Alabama wildlife division goes 'whole hog' on feral swine control

Biologists from the Alabama Wildlife and Freshwater Fisheries Division load up carcasses of feral swine removed from state Wildlife Management Areas during control operations. The invasive wild pigs cause millions of dollars in property and wildlife damages every year in Alabama.(Courtesy Alabama Wildlife and Freshwater Fisheries Division)
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ALABAMA (AL.com) — Biologists from the Alabama Wildlife and Freshwater Fisheries Division removed a total of 24 feral hogs from a site in Dallas County Sunday, as part of the department's ongoing efforts to tamp down on wild pig populations on state lands.

When the state-managed lands are not being used for hunting due to closed seasons, WFF employees employ traps to attempt to catch entire groups of hogs, called sounders, according to Marianne Hudson, spokesman for the Wildlife Division.

The operation was conducted by WFF biologist Justin Gilchrist and laborer Jacob Armstrong. A photo from the hunt was posted on the division's Facebook page, with the caption declaring "We GO WHOLE HOG in our efforts to remove feral swine from management lands."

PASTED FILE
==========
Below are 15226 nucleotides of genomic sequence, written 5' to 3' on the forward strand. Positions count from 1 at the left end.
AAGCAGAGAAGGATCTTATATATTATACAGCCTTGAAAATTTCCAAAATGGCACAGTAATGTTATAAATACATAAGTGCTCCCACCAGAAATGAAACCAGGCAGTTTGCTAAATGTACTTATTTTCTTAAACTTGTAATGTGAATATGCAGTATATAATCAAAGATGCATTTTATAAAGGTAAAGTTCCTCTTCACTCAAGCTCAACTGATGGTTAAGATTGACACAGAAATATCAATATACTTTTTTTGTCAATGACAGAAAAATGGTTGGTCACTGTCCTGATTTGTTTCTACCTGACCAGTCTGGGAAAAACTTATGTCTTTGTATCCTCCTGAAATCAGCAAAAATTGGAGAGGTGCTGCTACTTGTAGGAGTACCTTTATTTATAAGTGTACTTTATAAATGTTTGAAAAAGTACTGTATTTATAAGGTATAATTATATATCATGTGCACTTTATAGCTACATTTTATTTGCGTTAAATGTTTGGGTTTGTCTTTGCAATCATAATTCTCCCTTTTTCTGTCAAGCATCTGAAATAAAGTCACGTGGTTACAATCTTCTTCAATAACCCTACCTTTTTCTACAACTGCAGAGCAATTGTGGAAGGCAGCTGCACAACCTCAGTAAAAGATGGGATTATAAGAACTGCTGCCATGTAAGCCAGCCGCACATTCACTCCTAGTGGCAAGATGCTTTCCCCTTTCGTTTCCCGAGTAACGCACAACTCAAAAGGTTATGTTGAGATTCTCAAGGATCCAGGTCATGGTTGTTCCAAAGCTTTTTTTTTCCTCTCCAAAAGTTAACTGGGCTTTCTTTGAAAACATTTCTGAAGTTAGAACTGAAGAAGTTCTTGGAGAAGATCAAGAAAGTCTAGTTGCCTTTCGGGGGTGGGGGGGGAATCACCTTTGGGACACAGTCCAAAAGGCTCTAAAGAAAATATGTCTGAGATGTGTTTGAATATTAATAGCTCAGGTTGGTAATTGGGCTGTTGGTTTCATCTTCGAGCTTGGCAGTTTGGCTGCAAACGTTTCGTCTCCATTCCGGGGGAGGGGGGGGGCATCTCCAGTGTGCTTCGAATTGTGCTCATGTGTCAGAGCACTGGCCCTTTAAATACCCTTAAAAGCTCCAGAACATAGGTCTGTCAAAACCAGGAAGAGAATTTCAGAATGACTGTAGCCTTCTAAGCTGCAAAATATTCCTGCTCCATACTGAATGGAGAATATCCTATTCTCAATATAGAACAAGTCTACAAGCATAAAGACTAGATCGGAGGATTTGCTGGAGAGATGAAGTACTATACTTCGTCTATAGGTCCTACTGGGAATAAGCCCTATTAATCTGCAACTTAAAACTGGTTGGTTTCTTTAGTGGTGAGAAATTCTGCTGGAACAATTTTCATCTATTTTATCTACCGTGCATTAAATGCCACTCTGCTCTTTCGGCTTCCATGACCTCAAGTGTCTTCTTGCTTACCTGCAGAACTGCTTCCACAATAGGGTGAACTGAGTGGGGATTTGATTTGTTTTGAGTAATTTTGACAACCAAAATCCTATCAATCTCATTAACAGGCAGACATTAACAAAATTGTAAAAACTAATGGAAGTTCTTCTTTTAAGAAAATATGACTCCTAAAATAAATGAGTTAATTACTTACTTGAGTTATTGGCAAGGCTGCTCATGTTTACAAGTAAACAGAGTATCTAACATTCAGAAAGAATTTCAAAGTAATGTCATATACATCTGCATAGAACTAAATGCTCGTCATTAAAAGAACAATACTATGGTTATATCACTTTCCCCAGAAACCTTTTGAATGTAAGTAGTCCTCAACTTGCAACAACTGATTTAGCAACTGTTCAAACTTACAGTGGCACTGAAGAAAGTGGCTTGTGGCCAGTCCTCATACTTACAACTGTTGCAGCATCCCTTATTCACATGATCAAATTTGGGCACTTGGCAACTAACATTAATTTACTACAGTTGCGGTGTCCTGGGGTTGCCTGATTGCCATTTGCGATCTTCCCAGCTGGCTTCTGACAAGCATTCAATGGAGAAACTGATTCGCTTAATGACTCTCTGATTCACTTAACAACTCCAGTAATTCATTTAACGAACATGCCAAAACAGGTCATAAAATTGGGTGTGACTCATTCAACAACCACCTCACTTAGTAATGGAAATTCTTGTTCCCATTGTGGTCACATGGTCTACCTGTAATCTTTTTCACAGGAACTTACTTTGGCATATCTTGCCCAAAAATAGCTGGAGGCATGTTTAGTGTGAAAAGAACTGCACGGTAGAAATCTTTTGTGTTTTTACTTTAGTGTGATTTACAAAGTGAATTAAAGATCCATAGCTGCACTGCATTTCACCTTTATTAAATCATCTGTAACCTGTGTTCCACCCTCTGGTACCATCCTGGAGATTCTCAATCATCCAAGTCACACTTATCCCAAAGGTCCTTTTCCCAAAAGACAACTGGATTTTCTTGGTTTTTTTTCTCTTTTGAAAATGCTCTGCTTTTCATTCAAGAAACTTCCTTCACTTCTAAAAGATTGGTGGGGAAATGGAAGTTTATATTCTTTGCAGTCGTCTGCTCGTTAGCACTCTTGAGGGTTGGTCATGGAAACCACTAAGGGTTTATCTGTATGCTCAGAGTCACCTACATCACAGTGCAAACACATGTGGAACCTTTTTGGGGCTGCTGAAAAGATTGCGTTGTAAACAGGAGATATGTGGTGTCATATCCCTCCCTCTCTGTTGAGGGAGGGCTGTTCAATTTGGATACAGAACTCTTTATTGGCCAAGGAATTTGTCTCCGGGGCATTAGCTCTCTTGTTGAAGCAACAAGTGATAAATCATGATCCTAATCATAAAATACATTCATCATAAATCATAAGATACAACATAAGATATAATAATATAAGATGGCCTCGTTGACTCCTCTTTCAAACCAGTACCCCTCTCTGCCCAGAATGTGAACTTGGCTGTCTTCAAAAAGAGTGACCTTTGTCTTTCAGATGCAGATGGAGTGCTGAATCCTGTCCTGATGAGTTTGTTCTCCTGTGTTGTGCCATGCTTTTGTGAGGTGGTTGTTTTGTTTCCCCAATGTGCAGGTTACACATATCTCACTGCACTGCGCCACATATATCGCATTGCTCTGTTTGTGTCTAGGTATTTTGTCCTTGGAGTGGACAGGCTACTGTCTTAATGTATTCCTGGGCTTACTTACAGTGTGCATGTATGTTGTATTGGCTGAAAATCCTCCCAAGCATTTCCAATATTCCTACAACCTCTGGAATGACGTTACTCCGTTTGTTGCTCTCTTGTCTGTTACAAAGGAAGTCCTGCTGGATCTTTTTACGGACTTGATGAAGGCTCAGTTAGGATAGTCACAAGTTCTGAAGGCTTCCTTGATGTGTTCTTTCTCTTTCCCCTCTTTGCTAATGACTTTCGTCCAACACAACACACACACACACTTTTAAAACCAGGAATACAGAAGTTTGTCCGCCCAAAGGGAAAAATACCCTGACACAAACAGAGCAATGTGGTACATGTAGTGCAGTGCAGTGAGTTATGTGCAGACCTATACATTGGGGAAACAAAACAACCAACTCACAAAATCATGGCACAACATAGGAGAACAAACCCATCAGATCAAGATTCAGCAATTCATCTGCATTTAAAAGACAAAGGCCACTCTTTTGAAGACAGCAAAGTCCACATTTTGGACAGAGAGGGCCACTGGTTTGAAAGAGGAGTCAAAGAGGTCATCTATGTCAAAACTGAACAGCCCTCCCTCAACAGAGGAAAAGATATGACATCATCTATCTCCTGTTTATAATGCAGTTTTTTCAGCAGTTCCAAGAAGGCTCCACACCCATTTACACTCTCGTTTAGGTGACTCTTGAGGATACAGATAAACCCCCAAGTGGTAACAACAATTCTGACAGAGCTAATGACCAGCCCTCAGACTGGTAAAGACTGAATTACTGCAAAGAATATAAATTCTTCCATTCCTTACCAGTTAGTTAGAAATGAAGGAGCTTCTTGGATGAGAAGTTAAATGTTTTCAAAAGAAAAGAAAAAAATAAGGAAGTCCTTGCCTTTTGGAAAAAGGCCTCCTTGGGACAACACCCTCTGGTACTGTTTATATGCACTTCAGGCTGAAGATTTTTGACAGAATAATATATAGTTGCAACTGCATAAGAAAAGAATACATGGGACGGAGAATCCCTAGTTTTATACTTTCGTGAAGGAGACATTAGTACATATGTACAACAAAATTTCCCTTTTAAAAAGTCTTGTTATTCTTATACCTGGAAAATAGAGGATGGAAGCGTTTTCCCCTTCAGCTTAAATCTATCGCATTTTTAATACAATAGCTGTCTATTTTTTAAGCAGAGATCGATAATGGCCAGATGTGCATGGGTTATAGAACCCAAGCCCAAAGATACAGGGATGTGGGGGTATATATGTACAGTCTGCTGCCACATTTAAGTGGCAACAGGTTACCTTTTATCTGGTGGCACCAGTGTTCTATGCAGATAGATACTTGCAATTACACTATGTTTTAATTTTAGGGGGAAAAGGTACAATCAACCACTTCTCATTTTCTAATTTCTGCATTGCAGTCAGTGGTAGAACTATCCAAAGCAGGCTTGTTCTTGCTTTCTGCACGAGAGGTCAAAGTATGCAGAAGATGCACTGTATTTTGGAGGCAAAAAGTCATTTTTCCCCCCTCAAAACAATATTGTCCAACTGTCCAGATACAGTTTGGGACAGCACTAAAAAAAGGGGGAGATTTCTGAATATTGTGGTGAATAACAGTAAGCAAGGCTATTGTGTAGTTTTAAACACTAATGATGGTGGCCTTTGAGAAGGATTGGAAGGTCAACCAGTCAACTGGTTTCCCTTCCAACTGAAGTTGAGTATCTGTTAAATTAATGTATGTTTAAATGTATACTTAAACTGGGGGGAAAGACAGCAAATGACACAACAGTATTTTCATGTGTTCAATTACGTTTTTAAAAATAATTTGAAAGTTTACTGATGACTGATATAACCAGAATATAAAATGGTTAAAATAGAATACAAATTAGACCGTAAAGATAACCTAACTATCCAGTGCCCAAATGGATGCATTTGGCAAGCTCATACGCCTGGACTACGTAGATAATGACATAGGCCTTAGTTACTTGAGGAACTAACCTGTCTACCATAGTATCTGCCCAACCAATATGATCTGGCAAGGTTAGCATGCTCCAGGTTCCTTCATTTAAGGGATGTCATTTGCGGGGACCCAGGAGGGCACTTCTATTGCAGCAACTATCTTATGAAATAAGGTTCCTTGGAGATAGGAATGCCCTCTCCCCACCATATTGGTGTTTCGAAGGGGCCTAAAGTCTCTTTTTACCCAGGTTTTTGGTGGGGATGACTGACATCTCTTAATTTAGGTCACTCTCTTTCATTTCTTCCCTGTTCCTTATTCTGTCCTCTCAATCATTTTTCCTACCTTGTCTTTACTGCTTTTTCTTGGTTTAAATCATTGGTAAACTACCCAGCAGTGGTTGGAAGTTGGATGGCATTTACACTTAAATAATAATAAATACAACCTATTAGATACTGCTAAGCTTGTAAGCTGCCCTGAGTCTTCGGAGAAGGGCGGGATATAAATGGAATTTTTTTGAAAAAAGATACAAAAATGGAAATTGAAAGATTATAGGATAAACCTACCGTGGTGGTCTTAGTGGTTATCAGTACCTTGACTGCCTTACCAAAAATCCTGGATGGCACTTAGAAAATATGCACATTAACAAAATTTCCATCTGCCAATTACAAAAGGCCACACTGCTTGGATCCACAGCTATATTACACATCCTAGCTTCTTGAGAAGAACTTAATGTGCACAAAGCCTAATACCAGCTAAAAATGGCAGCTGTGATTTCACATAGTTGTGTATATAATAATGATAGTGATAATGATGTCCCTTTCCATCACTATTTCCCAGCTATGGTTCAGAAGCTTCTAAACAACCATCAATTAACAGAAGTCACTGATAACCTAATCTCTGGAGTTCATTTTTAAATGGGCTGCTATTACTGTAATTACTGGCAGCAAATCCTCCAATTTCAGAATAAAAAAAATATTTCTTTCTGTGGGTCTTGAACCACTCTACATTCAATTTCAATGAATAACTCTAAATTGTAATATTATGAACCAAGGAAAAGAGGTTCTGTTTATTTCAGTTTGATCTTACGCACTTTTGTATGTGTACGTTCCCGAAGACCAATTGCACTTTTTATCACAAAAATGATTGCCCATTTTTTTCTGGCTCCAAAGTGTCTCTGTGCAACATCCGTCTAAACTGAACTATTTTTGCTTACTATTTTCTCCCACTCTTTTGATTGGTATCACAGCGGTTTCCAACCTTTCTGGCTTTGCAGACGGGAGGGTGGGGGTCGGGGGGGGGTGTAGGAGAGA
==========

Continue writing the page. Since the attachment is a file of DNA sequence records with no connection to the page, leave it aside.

Hudson said the Division undertakes many maintenance projects this time of year, including road work, plantings and wildlife management.

"This time of year is busier than hunting season for us," Hudson said. "Trapping feral swine is an important endeavor this time of year."

Feral swine are one of Alabama's most destructive invasive species, causing millions of dollars in property and wildlife damage every year just in Alabama, and an estimated $1.5 billion nationwide.

More on this story at AL.com.
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